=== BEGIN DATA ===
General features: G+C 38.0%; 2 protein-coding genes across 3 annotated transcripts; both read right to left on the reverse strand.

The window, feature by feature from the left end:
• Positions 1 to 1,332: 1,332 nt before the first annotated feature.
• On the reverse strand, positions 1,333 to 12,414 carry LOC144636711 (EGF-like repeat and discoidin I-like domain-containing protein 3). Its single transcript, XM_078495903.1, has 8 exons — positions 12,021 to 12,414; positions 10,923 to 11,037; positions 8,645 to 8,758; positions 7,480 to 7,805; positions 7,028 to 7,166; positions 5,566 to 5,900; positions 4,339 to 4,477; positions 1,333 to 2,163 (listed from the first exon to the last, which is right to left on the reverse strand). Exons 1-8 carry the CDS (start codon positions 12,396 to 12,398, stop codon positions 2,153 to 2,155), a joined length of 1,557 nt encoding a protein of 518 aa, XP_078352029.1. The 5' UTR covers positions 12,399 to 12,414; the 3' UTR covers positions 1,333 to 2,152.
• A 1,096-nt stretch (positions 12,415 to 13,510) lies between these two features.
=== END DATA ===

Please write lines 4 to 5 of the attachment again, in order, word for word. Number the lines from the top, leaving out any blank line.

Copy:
• On the reverse strand, positions 1,333 to 12,414 carry LOC144636711 (EGF-like repeat and discoidin I-like domain-containing protein 3). Its single transcript, XM_078495903.1, has 8 exons — positions 12,021 to 12,414; positions 10,923 to 11,037; positions 8,645 to 8,758; positions 7,480 to 7,805; positions 7,028 to 7,166; positions 5,566 to 5,900; positions 4,339 to 4,477; positions 1,333 to 2,163 (listed from the first exon to the last, which is right to left on the reverse strand). Exons 1-8 carry the CDS (start codon positions 12,396 to 12,398, stop codon positions 2,153 to 2,155), a joined length of 1,557 nt encoding a protein of 518 aa, XP_078352029.1. The 5' UTR covers positions 12,399 to 12,414; the 3' UTR covers positions 1,333 to 2,152.
• A 1,096-nt stretch (positions 12,415 to 13,510) lies between these two features.